Phenotypic correction of ornithine transcarbamylase deficiency using low dose helper-dependent adenoviral vectors

Nicola Brunetti-Pierri, Christian Clarke, Viraj Mane, Donna J. Palmer, Brendan Lanpher, Qin Sun, William O'Brien, Brendan Lee

Research output: Contribution to journalArticle

17 Scopus citations

Abstract

Background: Helper-dependent adenoviral vectors (HDAd) can mediate long-term phenotypic correction in the ornithine transacarbamylase (OTC)-deficient mice model with negligible chronic toxicity. However, the high doses required for metabolic correction will result in systemic inflammatory response syndrome in humans. This acute toxicity represents the major obstacle for clinical applications of HDAd vectors for the treatment of OTC deficiency. Strategies for reducing the dose necessary for disease correction are highly desirable because HDAd acute toxicity is clearly dose-dependent. Methods: We analysed a potent expression cassette and the hydrodynamic injection for the ability to reduce the HDAd dose necessary for phenotypic correction in OTC-deficient spf-ash mice. Results: We have developed a vector containing a potent expression cassette expressing the OTC transgene, which allowed phenotypic correction at lower doses. Our results suggest that vector expressing greater OTC levels allows correction of orotic acid overproduction at lower doses that make clinical translation more relevant. We were able to further reduce the minimal effective dose by delivering the vector through the hydrodynamic injection technique. Conclusions: Vectors containing the expression cassette used in the present study, combined with other strategies for improving HDAd therapeutic index, will likely permit application of these vectors for the treatment of OTC deficiency as well as other urea cycle disorders.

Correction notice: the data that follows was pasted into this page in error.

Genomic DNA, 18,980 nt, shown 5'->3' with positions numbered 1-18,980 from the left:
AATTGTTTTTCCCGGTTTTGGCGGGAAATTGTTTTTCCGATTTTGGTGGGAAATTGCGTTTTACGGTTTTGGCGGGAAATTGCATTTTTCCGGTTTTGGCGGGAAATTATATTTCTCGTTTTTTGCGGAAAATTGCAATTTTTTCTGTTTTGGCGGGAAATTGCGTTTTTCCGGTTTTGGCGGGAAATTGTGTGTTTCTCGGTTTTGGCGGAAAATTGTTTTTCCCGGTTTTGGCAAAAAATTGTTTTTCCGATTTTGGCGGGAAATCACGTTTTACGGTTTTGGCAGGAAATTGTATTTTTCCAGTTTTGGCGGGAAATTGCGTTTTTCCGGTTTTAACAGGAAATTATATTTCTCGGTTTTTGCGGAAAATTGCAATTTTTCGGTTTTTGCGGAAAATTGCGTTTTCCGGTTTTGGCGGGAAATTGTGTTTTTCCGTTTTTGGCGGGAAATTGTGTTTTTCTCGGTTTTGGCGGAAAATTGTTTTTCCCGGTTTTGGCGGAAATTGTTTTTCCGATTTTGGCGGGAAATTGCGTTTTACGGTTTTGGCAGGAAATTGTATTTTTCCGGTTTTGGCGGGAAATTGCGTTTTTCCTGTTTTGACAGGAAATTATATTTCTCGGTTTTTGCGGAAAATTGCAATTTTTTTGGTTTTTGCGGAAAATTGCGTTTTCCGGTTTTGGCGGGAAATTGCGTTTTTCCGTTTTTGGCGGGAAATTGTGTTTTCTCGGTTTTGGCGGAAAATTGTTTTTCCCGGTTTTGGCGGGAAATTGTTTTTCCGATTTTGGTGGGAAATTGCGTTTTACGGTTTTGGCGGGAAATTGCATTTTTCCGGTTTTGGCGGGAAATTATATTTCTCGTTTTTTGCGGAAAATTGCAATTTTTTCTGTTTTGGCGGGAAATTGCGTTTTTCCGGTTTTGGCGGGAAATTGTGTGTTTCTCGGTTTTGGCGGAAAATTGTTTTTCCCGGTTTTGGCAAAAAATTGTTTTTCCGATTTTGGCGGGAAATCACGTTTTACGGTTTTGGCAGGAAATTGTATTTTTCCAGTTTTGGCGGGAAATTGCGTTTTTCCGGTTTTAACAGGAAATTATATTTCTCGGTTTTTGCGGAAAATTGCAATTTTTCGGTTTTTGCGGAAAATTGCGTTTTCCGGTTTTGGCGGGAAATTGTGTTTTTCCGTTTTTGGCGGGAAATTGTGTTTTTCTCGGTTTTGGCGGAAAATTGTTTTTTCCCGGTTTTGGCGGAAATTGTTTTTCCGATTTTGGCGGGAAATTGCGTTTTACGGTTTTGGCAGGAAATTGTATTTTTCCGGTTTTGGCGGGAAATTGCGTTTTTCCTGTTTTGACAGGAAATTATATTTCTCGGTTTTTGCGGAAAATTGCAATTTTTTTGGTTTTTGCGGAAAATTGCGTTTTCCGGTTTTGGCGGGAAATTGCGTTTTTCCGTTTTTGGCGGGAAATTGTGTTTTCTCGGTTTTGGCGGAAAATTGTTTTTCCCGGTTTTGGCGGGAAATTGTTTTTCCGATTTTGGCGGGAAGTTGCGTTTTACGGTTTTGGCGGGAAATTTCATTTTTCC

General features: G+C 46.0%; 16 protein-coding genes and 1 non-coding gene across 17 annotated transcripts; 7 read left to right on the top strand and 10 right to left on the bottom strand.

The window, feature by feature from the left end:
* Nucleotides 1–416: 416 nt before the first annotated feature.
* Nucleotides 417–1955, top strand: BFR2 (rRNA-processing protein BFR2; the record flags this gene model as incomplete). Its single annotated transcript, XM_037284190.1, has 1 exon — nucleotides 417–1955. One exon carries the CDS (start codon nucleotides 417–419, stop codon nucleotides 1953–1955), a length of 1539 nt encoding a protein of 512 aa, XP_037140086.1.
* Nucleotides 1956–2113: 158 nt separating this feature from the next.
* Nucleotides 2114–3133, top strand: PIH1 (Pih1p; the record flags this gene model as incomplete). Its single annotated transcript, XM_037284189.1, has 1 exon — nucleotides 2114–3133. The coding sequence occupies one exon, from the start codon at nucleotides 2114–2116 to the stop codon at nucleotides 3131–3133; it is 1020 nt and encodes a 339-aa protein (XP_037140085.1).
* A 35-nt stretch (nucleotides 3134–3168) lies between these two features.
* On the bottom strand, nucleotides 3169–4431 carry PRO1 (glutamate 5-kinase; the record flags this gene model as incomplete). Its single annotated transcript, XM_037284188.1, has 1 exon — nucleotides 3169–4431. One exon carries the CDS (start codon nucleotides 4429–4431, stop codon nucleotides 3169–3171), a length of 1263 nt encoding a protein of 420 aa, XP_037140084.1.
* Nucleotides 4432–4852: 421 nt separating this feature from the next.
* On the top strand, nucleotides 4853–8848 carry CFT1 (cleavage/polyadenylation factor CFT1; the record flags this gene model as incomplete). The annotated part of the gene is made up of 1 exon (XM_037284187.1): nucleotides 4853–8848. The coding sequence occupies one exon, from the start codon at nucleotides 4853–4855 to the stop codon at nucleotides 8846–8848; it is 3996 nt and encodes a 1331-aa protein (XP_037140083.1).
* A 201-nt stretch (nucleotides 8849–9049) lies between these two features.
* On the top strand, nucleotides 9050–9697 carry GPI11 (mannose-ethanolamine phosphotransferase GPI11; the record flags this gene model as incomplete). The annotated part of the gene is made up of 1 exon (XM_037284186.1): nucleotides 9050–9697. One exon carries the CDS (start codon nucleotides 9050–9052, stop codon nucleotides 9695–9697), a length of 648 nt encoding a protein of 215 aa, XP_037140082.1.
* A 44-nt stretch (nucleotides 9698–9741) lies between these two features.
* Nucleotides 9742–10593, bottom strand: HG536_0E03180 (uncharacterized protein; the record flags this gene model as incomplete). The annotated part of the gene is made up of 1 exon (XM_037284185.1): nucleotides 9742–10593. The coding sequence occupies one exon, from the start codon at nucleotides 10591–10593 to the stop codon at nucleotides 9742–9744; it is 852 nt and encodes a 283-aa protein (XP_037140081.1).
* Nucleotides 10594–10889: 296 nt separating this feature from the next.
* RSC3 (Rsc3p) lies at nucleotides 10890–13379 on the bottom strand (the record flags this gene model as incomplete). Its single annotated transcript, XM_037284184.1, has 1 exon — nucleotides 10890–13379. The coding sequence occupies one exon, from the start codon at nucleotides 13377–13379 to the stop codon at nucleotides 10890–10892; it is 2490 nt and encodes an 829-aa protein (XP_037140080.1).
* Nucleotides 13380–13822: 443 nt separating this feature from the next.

Original languageEnglish (US)
Pages (from-to)890-896
Number of pages7
JournalJournal of Gene Medicine
Volume10
Issue number8
DOIs
StatePublished - Aug 1 2008

Keywords

  • Gene therapy
  • Helper-dependent adenoviral vectors
  • Liver-directed gene therapy
  • Ornithine transcarbamylase deficiency
  • Urea cycle disorders

ASJC Scopus subject areas

  • Molecular Medicine
  • Molecular Biology
  • Genetics
  • Drug Discovery
  • Genetics(clinical)

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